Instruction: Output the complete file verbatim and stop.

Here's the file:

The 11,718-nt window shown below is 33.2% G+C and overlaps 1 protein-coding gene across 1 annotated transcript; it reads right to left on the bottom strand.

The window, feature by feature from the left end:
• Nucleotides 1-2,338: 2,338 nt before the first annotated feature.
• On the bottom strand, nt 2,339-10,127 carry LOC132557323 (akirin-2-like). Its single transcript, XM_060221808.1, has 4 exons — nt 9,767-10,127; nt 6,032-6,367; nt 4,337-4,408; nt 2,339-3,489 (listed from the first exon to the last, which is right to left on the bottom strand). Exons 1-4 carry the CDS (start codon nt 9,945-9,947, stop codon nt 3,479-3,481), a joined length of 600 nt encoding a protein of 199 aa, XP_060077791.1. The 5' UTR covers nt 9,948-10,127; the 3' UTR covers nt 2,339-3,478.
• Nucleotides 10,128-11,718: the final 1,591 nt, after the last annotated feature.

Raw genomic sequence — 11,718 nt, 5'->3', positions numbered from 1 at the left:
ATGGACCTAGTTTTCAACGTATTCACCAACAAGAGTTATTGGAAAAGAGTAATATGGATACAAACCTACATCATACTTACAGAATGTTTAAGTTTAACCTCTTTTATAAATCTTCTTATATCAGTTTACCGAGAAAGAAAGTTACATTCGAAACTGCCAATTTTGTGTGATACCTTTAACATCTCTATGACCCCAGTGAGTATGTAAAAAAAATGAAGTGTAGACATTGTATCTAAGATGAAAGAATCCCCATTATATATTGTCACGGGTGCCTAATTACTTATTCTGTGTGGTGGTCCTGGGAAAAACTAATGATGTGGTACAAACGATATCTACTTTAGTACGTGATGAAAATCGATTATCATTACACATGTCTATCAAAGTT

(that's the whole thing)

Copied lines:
The 11,718-nt window shown below is 33.2% G+C and overlaps 1 protein-coding gene across 1 annotated transcript; it reads right to left on the bottom strand.

The window, feature by feature from the left end:
• Nucleotides 1-2,338: 2,338 nt before the first annotated feature.
• On the bottom strand, nt 2,339-10,127 carry LOC132557323 (akirin-2-like). Its single transcript, XM_060221808.1, has 4 exons — nt 9,767-10,127; nt 6,032-6,367; nt 4,337-4,408; nt 2,339-3,489 (listed from the first exon to the last, which is right to left on the bottom strand). Exons 1-4 carry the CDS (start codon nt 9,945-9,947, stop codon nt 3,479-3,481), a joined length of 600 nt encoding a protein of 199 aa, XP_060077791.1. The 5' UTR covers nt 9,948-10,127; the 3' UTR covers nt 2,339-3,478.
• Nucleotides 10,128-11,718: the final 1,591 nt, after the last annotated feature.

Raw genomic sequence — 11,718 nt, 5'->3', positions numbered from 1 at the left:
ATGGACCTAGTTTTCAACGTATTCACCAACAAGAGTTATTGGAAAAGAGTAATATGGATACAAACCTACATCATACTTACAGAATGTTTAAGTTTAACCTCTTTTATAAATCTTCTTATATCAGTTTACCGAGAAAGAAAGTTACATTCGAAACTGCCAATTTTGTGTGATACCTTTAACATCTCTATGACCCCAGTGAGTATGTAAAAAAAATGAAGTGTAGACATTGTATCTAAGATGAAAGAATCCCCATTATATATTGTCACGGGTGCCTAATTACTTATTCTGTGTGGTGGTCCTGGGAAAAACTAATGATGTGGTACAAACGATATCTACTTTAGTACGTGATGAAAATCGATTATCATTACACATGTCTATCAAAGTT